Gutbliss Weekly Review – January 15, 2016

  1. Every bite you take has a genetic implication. The food you eat initiates a chemical conversation with your body, altering your genetic make-up for better…or for worse! CNN


  1. Microbial cells may not be quite as plentiful as we thought. The 10 to 1 ratio of microbial cells to human cells, a ratio sited by scientists and researchers for decades, may be what scientist Ole Bjorn Rekdal refers to as “an academic urban legend.” 1.3 to 1, microbe to human cells, may be a more accurate estimation. No matter the ratio, there’s no questioning the vital role the microbiome plays in our ability to function and thrive. National Geographic


  1. Our gut microbiome dictates our health, behavior, and metabolism, but could our bodies have a built-in system to, in turn, regulate our microbiome? Maybe. Cells that line the intestinal wall contain microRNAs, chains of genetic material that can penetrate bacteria cells and alter genes to encourage and suppress the growth of specific bacteria. Discovering the gut’s ability to “manipulate the microbiome” in this way opens the door for possible therapeutic modalities in the future. New Scientist


  1. Wondering if The FODMAP Diet is for you? If your goal is to improve overall health or weight loss, probably not. The FODMAP diet is a restrictive and therapeutic diet used short-term for those suffering from IBS and other GI conditions. Find out what the diet is all about, and the benefits and concerns that go along with it. Huffington Post


  1. Insufficient Vitamin D levels were found in 82% of IBS patients in a recent study. While this is the first study of it’s kind, and a small study at that, it’s a reminder that focusing on a nutrient-rich diet is important for IBS sufferers. To improve vitamin D levels, focus on spending more time outdoors between 10am and 2pm, and consuming foods rich in vitamin D, like eggs, wild caught salmon, and mushrooms. BMJ Open Gastroenterology


  1. Celiac disease is defined by a lower amount of beneficial gut bacteria, and a higher amount of pathogenic bacteria, when compared to healthy subjects. Quantitative data shows that this ratio of beneficial to pathogenic bacteria is improved with a gluten free diet. Digestive Diseases & Sciences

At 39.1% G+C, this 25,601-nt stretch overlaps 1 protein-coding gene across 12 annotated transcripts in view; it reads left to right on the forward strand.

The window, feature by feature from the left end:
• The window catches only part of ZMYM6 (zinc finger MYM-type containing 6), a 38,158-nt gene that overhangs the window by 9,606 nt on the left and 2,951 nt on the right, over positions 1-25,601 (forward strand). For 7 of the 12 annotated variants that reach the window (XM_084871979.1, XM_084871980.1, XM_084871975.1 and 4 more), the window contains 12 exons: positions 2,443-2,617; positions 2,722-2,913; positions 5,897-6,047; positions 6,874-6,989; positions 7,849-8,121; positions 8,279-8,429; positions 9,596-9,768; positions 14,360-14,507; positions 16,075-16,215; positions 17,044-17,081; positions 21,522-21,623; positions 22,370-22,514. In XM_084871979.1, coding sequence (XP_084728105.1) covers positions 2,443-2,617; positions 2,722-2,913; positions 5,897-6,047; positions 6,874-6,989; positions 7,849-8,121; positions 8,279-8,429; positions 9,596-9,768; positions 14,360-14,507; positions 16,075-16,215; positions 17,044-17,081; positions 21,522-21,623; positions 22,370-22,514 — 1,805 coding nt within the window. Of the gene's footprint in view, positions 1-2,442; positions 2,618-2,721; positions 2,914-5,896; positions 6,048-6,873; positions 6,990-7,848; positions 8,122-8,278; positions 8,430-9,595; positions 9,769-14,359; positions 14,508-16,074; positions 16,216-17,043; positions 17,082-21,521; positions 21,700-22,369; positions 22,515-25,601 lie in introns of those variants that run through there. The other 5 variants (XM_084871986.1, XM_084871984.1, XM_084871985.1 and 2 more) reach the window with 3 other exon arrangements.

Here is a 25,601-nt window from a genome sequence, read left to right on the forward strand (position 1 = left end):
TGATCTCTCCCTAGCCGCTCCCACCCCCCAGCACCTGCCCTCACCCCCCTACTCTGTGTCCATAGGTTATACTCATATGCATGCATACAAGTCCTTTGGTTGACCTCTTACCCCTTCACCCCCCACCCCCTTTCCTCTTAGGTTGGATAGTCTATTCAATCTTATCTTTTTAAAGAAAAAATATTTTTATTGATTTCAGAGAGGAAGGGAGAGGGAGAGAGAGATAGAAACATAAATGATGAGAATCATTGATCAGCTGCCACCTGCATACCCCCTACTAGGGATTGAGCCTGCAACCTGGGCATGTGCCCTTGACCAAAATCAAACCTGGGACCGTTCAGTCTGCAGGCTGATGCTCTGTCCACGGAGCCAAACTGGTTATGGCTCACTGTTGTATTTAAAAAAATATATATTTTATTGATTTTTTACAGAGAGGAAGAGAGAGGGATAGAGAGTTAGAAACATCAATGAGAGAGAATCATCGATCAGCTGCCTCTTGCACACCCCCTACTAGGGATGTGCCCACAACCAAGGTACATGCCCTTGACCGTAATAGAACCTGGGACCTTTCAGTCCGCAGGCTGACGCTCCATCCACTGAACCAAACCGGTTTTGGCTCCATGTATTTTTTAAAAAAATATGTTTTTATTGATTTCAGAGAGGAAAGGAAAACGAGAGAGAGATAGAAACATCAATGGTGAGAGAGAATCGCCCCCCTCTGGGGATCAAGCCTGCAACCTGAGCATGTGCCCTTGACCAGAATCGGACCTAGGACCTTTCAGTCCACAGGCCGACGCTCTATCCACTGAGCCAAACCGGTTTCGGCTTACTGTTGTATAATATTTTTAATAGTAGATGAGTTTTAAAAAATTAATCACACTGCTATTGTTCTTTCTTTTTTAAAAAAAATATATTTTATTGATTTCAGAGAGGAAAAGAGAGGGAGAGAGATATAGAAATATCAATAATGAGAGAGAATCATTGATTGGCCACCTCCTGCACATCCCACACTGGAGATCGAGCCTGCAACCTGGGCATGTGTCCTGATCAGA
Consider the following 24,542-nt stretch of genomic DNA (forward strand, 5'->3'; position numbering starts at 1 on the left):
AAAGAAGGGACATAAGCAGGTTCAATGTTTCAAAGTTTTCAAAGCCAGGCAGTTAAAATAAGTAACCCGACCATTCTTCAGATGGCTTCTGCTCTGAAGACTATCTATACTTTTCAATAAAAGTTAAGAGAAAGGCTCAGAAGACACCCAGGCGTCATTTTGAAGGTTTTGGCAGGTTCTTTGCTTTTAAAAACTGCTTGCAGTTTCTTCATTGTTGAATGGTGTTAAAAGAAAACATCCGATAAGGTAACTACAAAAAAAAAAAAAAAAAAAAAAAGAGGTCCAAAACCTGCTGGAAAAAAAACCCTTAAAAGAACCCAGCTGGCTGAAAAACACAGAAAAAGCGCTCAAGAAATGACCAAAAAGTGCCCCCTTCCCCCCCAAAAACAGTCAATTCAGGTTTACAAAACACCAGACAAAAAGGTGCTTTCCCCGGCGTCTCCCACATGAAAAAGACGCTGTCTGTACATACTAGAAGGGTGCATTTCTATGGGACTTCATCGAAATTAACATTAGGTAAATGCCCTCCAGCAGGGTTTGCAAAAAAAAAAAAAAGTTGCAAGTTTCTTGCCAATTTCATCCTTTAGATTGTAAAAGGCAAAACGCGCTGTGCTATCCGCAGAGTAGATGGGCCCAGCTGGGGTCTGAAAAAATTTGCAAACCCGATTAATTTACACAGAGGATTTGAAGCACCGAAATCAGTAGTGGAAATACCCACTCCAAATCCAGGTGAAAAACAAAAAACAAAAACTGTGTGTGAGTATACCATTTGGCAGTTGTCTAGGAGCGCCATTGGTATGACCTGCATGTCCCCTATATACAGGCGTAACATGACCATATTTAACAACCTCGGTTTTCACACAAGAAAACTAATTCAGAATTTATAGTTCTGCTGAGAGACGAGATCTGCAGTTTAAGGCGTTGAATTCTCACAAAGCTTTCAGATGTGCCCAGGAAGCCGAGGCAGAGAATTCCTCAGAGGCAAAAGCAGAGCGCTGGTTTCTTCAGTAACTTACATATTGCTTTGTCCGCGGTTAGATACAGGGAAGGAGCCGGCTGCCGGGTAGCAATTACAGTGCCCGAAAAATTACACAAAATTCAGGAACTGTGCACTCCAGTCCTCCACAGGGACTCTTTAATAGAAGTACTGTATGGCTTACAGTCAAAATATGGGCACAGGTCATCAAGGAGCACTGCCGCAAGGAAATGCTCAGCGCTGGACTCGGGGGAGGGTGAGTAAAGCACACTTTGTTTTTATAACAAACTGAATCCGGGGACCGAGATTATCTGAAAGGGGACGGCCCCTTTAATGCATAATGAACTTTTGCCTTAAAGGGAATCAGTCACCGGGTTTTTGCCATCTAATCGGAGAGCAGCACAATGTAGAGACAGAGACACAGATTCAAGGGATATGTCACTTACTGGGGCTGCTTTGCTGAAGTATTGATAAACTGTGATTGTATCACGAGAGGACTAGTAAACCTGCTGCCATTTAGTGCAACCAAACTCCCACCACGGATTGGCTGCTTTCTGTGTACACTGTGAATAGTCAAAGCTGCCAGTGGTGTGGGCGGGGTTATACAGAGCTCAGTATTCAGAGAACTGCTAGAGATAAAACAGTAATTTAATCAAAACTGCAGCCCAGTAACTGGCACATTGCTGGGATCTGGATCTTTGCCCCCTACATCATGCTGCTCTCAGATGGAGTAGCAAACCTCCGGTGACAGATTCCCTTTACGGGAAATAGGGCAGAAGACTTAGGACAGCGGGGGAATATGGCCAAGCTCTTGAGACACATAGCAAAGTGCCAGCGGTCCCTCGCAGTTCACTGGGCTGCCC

1. Coconut oil may play a role in fighting colon cancer. Lauric acid (a medium-chain fatty acid highly abundant in coconut oil), caused apoptosis (cell death) in over 90% of colon cancer cells over a two-day period. While this study was performed in vitro, other studies conducted in live organisms show significant cancer-fighting benefits from lauric acid. Although we can’t conclude that coconut oil cures cancer, what we can conclude is this: what we eat has a powerful effect on our bodies; incorporating coconut oil and other nutrient-rich foods into our daily diets can play a vital role in preventing and fighting cancer. Chemotherapy


  1. Sleep troubles? Rehabbing your microbiome may help. A recent study shows a strong link between the microbiome and sleep, including the microbiome’s ability to “shift circadian rhythms, alter sleep-wake cycles, and affect sleep-regulating hormones.” Huffington Post


  1. A “smart pill” analyzes the gases released in your GI tract and transmits data to your smart phone. Scientists see this as a way to gather data on the bacteria living in your gut, based on the gases they release, to diagnose digestive conditions. Mental Floss


  1. Are you living with inflammatory bowel disease (Crohn’s disease and ulcerative colitis)? Find inspiration from professional athletes with the disease and check out for lifestyle modifications that can aid in successful treatment and improving quality of life. Huffington Post


  1. Scientists continue to search for a magic pill to cure obesity – their next target? Freeze-dried poo! A 2016 clinical trial will give fecal microbiota transplants, via capsules of freeze-dried stool, to 20 obese individuals. Based on recent research, scientists hope to see positive outcomes. Stay tuned!


  1. A diet consistently low in fiber across generations (a common pattern in families today), independent of other lifestyle factors (such as antibiotic exposure, breastfeeding, and C-section birth) has lasting, detrimental effects on the microbiome for generations to come. Live Dirty, Eat Clean…for your great, great grandchildren! Science Daily


By: Leslie Ann Berg, MSPH